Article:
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Let $B(t)$ be a Brownian motion. The ordering of $(0, B(1), ..., B(n-1)) $ is a random permutation in $S_n$. This is not uniform for $n>2$ since the probabilities of the identity permutation $[123...n]$ and of $[n(n-1)...1]$ are $1/2^{n-1}$, not $1/n!$. (For $n=3$, the other $4$ permutations all have probability $1/8$.)

If $B(t)$ is conditioned to return to the origin at time $n$, this gives a different distribution on $S_n$. For $n=3$ it is uniform, and I had hoped it would be uniform for all $n$, but this is not the case. For $n=4$, permutations appear to fall into $4$ classes of size $4$ or $8$, with constant probabilities on these classes.

What are these distributions on $S_n$? In particular, which permutations are the least/most likely and what are their probabilities?

One approach for the unpinned Brownian motion is to consider $(B(1)-B(0),...,B(n)-B(n-1))$, a spherically symmetric Gaussian. The permutation is a function of the direction from the origin, and this direction is uniformly distributed on the sphere. The probability of a permutation corresponds to the ratio between the volume of a spherical simplex and the volume of the whole sphere. An analogous method works for pinned Brownian motion. However, I don't see a good way to compute those volumes.

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For the unpinned Brownian motion, it seems to me that any permutation has probability at most $1/2^{n-1}$. To achieve any fixed permutation, for each $k$, condionnally on $(B(0), \dots, B(k)$, the difference $B(k+1)-B(k)$ must belong to some interval which is either contained in $[0,+\infty)$ or $(-\infty,0]$. This happens with probability less than $1/2$. – Guillaume Aubrun May 25 '12 at 16:32
Yes, that's correct. Given a permutation $\pi$ in $S_n$ ending in $n$, construct a permutation $\pi'$ in $S_{n+1}$ by appending $n+1$. $Prob(\pi') = 1/2 Prob(\pi)$. Also, construct $\pi''$ in $S_{n+2}$ by appending $n+2,n+1$. $Prob(\pi'') = 1/8 Prob(\pi)$. This can be generalized further to "decomposable" permutations so that for some $i$, $\pi(i) = i$ and for all $j\lt i$, $\pi(j)\lt i$. A decomposable permutation can be viewed as a permutation $\sigma^-$ in $S_i$ glued to a permutation $\sigma^+$ in $S_{n-i+1}$, and the probability is $Prob(\sigma^-)Prob(\sigma^+)$. – Douglas Zare May 25 '12 at 23:02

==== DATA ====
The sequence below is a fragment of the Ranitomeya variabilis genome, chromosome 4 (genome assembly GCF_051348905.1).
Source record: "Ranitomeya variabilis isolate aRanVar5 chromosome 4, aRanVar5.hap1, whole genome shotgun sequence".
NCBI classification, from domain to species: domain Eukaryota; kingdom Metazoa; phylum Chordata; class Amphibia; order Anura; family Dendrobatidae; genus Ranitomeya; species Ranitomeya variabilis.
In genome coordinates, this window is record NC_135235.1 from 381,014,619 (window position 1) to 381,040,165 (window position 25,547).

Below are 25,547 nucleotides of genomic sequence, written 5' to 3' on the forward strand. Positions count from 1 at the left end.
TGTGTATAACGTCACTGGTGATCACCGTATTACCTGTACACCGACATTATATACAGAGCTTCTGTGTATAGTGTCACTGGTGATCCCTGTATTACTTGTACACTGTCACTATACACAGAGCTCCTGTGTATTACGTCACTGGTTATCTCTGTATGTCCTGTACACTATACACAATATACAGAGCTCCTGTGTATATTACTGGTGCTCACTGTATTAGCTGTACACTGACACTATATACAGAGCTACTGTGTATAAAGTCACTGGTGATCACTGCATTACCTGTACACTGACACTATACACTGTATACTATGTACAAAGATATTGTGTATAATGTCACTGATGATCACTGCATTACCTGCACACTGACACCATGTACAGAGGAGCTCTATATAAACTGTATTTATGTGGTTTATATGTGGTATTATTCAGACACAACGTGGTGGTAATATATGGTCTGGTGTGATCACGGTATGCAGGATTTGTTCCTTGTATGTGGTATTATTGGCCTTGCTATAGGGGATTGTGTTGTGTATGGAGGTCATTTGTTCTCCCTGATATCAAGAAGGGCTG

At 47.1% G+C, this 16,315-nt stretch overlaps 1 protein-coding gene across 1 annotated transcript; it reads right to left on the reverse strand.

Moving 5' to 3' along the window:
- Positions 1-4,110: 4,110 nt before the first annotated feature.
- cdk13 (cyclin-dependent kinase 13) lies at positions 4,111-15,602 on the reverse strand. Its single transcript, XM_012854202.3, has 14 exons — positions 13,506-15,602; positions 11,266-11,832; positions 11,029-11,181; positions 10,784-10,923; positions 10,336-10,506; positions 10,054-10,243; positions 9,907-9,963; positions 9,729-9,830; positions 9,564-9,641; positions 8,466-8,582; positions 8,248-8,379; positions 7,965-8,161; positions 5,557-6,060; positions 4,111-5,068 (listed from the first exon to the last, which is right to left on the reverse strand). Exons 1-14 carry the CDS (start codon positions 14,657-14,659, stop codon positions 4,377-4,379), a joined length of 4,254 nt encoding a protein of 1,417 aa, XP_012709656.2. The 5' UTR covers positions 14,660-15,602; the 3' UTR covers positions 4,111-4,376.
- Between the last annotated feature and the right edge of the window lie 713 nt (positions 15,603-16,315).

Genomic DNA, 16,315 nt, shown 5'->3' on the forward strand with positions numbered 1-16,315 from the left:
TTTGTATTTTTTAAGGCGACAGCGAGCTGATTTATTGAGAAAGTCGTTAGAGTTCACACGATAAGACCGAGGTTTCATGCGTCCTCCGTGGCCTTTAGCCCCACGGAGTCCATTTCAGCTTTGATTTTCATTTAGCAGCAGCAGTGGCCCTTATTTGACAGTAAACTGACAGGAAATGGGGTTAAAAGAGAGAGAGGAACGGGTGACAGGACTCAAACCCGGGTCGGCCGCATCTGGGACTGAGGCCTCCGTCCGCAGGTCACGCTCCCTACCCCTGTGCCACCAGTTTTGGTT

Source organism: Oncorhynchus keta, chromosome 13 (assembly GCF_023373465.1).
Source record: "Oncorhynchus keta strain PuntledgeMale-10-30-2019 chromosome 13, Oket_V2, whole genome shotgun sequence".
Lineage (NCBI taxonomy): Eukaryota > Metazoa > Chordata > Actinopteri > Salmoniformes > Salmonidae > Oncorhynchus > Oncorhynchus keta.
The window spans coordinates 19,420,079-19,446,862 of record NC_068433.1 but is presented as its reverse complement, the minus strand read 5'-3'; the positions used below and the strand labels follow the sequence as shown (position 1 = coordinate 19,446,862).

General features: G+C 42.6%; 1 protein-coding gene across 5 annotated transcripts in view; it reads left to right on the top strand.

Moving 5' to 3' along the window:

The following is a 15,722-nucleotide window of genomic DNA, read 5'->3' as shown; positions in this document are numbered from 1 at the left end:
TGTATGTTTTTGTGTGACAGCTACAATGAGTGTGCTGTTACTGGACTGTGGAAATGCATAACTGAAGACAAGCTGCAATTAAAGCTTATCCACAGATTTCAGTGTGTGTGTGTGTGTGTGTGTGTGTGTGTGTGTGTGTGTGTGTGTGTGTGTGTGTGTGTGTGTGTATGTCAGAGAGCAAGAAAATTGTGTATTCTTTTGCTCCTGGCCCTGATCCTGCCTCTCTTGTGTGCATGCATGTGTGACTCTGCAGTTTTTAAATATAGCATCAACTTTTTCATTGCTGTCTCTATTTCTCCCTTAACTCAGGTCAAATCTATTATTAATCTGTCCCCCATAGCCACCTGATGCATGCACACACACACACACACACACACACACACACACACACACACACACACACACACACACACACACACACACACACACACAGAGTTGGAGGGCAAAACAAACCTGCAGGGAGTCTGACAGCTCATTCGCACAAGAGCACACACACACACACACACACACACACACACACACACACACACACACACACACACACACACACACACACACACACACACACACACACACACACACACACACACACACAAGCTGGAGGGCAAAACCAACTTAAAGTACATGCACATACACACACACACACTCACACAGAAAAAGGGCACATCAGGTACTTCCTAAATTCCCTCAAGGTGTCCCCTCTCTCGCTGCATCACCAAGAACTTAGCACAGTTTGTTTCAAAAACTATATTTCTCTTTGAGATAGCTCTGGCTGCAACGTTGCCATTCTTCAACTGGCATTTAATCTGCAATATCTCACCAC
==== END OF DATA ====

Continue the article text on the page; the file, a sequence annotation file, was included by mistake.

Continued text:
Here is some progress I've made in answering my own question, the distribution on $S_4$. For any symmetric continuous distribution for $B(i+1)-B(i)$,

$$Prob(1234) = Prob(4321) = 1/8 \\\\ Prob(1243) = Prob(4312) = Prob(3421) = Prob(2134) = 1/16 \\\\ Prob(1324) = Prob(4231) = 1/24 \\\\ Prob(1342) = Prob(4213) = Prob(2431) = Prob(3124) = \alpha \\\\ Prob(1432) = Prob(4123) = Prob(2341) = Prob(3214) = 1/16 - \alpha \\\\ Prob(1423) = Prob(4132) = Prob(3241) = Prob(2314) = 1/48 \\\\ Prob(2143) = Prob(3412) = 1/16 - \alpha \\\\ Prob(2413) = Prob(3142) = \alpha - 1/48$$

For example, we can compute $Prob(1423)=1/48$: Let $b(i) = B(i)-B(i-1)$. The condition is that $|b(1)|\gt|b(2)|\gt|b(3)|$, which happens with probability $1/6$, and $b(1)>0, b(2)<0, b(3)>0$, which is independent and happens with probability $1/8$.

$Prob(2143) = Prob(1432)$ by reordering the steps, switching the step $b(1)$ with $b(2)$.

$Prob(2431) + Prob(1432) = Prob(132)/2$ since either $2431$ or $1432$ occurs after $B(0)\lt B(2)\lt B(1)$ when $b(3)\lt 0$.

The value of $\alpha$ depends on the Gaussian assumption. If the random permutation were generated by ordering a random walk whose steps are uniform on $[-1,1]$, the value of $\alpha$ would be $1/24= 0.041667...$. For Brownian motion, $1/16 - \alpha$ is the fraction of the unit sphere satisfying $x \gt y+z, y \gt 0, z \gt 0$, a spherical triangle with angles $\pi/2, \arccos(1/\sqrt3), \arccos(1/\sqrt3)$. The area is $2 \arccos(1/\sqrt3) - \pi/2$, so $1/16 - \alpha = \arccos(1/\sqrt3)/(2\pi)-1/8$ and $\alpha = 3/16 - \arccos(1/\sqrt3)/(2\pi) = 0.035457...$.

Perhaps more symmetries between the cases would exist for a random walk with steps uniform on $[-1,1]$.

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If they were uniform on $[-1,1]$, instead of a unit sphere you would have a unit cube. – Will Sawin May 27 '12 at 22:15

Brownian motion has what's called "independent" increments, right? So B(1)-B(0) is independent from B(2)-B(1),B(3)-B(2), etc. These increments will be Gaussian with mean 0 and variance 1.

Instead of computing the order distribution directly, we could look for general properties. If you ignore the first coordinate or ignore the last coordinate, you should induce the distribution for $S_{n-1}$.

I wonder if it's easier to take a random walk with unit steps and sample at N random times and consider the relative order of those positions.

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Yes, the increments are independent for an unpinned Brownian motion. You can also get the distribution on $S_{n/2}$ by looking at $B(0), B(2),$ etc. I hadn't considered sampling at random times, but perhaps that would give another interesting distribution. – Douglas Zare Jun 11 '12 at 9:58

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